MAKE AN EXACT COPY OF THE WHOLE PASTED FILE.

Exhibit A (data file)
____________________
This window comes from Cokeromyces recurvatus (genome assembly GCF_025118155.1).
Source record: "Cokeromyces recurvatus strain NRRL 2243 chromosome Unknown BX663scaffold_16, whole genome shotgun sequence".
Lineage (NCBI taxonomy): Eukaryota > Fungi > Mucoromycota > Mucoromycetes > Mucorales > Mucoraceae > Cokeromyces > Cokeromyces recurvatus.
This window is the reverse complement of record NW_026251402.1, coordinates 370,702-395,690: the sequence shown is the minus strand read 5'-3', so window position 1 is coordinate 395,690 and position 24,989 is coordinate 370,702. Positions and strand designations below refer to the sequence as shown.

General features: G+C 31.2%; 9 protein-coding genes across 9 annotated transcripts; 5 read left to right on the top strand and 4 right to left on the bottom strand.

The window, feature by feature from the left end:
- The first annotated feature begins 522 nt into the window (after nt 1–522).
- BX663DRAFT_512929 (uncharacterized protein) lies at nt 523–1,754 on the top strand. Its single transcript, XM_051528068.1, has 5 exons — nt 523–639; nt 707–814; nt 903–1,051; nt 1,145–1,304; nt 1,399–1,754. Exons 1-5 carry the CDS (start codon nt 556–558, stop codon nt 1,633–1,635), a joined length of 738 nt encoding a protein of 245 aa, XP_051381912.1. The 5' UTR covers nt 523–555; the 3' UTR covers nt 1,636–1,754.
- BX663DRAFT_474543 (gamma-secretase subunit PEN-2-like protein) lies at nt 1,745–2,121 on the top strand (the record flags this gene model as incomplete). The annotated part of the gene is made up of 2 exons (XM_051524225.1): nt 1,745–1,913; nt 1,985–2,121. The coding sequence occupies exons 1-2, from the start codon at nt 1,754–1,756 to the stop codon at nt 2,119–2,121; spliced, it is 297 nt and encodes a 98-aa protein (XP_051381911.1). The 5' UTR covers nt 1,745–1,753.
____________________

This window comes from Cokeromyces recurvatus (genome assembly GCF_025118155.1).
Source record: "Cokeromyces recurvatus strain NRRL 2243 chromosome Unknown BX663scaffold_16, whole genome shotgun sequence".
Lineage (NCBI taxonomy): Eukaryota > Fungi > Mucoromycota > Mucoromycetes > Mucorales > Mucoraceae > Cokeromyces > Cokeromyces recurvatus.
This window is the reverse complement of record NW_026251402.1, coordinates 370,702-395,690: the sequence shown is the minus strand read 5'-3', so window position 1 is coordinate 395,690 and position 24,989 is coordinate 370,702. Positions and strand designations below refer to the sequence as shown.

General features: G+C 31.2%; 9 protein-coding genes across 9 annotated transcripts; 5 read left to right on the top strand and 4 right to left on the bottom strand.

The window, feature by feature from the left end:
- The first annotated feature begins 522 nt into the window (after nt 1–522).
- BX663DRAFT_512929 (uncharacterized protein) lies at nt 523–1,754 on the top strand. Its single transcript, XM_051528068.1, has 5 exons — nt 523–639; nt 707–814; nt 903–1,051; nt 1,145–1,304; nt 1,399–1,754. Exons 1-5 carry the CDS (start codon nt 556–558, stop codon nt 1,633–1,635), a joined length of 738 nt encoding a protein of 245 aa, XP_051381912.1. The 5' UTR covers nt 523–555; the 3' UTR covers nt 1,636–1,754.
- BX663DRAFT_474543 (gamma-secretase subunit PEN-2-like protein) lies at nt 1,745–2,121 on the top strand (the record flags this gene model as incomplete). The annotated part of the gene is made up of 2 exons (XM_051524225.1): nt 1,745–1,913; nt 1,985–2,121. The coding sequence occupies exons 1-2, from the start codon at nt 1,754–1,756 to the stop codon at nt 2,119–2,121; spliced, it is 297 nt and encodes a 98-aa protein (XP_051381911.1). The 5' UTR covers nt 1,745–1,753.